- Date of birth: March 6, 1974
- From: Maralbeshi County, Xinjiang Uyghur Autonomous Region, China
- Profession: Freelance writer, poet, essayist and journalist
- Date of arrest: Nov. 29, 2004
- Sentence: 10 years in prison
- Expires: Nov. 30, 2014
- Condition: In 2009 Uyghur PEN and other organizations received reports from credible sources that Nurmuhemmet Yasin may have been tortured to death in prison. The last verifiable report on his state comes from UN Special Rapporteur on Torture Manfred Nowak, who interviewed Nurmuhemmet in prison in 2005. Nurmuhemmet Yasin told Nowak he had suffered repeated beatings in prison. Nowak has appealed for his release to no avail.
- A note on Nurmuhemmet Yasin's name: Nurmuhemmet is his given name, while Yasin is his father's given name. Neither is his family name. As such, it is preferable to avoid calling Nurmuhemmet Yasin simply "Yasin."
- A note on the Uyghur ethnicity: Nurmuhemmet Yasin belongs to the Uyghur ethnic group, a Turkic people closely related to the Uzbeks.
- Details of arrest: Nurmuhemmet Yasin was arrested in Kashgar on Nov. 19, 2004, for the publication of his short story, The Wild Pigeon (Yawa Kepter), first published in the bi-monthly Uyghur-language Kashgar Literature Journal (issue No. 5). After publication, the story was widely circulated and was recommended for an award by one of the biggest Uyghur literary web sites. It also attracted the attention of the Chinese authorities, who apparently consider the fable to be a tacit criticism of their government in the Xinjiang Uyghur Autonomous Region. The Chinese authorities confiscated his personal computer, which contained close to 1,600 poems, commentaries, stories and one unfinished novel
- Trial details: After a closed trial, during which he was denied access to legal representation, Nurmuhemmet Yasin was sentenced to 10 years in prison. He was convicted of "inciting Uyghur separatism" in Yawa Kepter. The Kashgar Intermediate Court upheld the sentence on appeal, and he was transferred to Urumqi No. 1 Prison. Nurmuhemmet has not been allowed any visitors since his arrest. Korash Huseyin, editor of the Kashgar Literary Journal, was sentenced to three years' prison for publishing The Wild Pigeon.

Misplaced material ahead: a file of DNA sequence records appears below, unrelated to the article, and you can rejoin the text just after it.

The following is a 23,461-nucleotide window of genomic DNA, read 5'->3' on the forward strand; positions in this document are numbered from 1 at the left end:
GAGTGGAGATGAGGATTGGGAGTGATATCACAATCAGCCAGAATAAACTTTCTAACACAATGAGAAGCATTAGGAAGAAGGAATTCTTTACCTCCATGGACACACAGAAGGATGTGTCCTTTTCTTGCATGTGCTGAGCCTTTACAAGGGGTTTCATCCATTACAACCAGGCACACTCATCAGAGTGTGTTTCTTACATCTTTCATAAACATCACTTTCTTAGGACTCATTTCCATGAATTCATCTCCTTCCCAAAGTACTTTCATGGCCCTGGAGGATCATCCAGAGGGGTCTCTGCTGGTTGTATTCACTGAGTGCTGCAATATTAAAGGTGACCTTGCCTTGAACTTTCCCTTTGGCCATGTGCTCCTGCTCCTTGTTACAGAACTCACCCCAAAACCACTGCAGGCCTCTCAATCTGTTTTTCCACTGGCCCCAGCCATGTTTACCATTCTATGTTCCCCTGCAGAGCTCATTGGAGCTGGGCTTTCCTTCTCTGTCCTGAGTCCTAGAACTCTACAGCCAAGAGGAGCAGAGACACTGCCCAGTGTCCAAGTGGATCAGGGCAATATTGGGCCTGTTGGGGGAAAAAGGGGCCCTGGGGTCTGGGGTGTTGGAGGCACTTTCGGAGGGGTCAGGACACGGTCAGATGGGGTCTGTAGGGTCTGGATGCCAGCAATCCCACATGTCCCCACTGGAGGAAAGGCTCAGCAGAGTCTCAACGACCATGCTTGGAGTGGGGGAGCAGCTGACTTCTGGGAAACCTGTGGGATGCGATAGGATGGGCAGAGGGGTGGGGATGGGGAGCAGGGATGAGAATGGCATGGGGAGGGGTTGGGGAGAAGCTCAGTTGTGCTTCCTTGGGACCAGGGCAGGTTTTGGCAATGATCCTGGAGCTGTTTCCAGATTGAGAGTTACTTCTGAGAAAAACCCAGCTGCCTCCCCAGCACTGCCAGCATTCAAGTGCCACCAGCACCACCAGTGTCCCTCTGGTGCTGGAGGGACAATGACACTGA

- Professional details: Nurmuhemmet Yasin is an award-winning freelance Uyghur writer. He is known for his numerous short stories, essays and three volumes of poetry: First Love, Crying From the Heart and Come on Children. Some of his work had been selected for inclusion in Uyghur-language middle-school literature textbooks. The Wild Pigeon has been broadcast by Radio Free Asia's Uyghur Service. RFA has also translated the fable into English.
- Place of detention: Urumqi No. 1 Prison, Xinjiang Uyghur Autonomous Region, China
- Treatment in prison: Nurmuhemmet has been permitted no visitors since his arrest.
- Family: Married with two sons
- Honorary PEN roles: Honorary president of Uyghur PEN. Honorary member of American PEN, English PEN and Independent Chinese PEN
- Recent awards: In 2009, Human Rights Watch selected Nurmuhemmet for the prestigious Hellman/Hammett Award for writers targeted for their views. In 2008, he was shortlisted for the inaugural ArtVenture Freedom to Create Prize, which highlights the role of the arts in promoting human rights and the sacrifices made by artists for freedom of expression.
- More on Uyghurs: Only a few years ago, news reports about Xinjiang province (also known as East Turkestan) were rare and few people outside of the region knew about the main ethnic group there, the Uyghurs. This has been a contributing factor to why China has been able to maintain some of its harshest policies in this region. Information abroad is increasing, however, as Uyghurs in exile become a voice for their people, communicating through NGOs and media. That trend must continue in order to ratchet up pressure on the authorities to respect fundamental rights.
Uyghurs are a Turkic people who practice a moderate form of Sunni Islam and speak Uyghur, a language closely related to Uzbek and more distantly to Turkish. Government restrictions make it impossible to verify how many Uyghurs live in China today. China puts the figure at 8 million, but academics examining census data have estimated the figure could be around 12 to 15 million.
Uyghurs are heavily marginalized economically, politically and culturally. Although the Chinese government has a formal policy of protecting their culture, the regional government has stated that it hopes to "unify" all ethnic groups within a century. Critics assert that "unify" is a euphemism for "assimilate." Minors under the age of 18 are not allowed to practice Islam and all mosques are state-controlled. There is no independent media and access for international journalists to Xinjiang is restricted. All literature and academic research into Uyghur history, culture and language is strictly censored.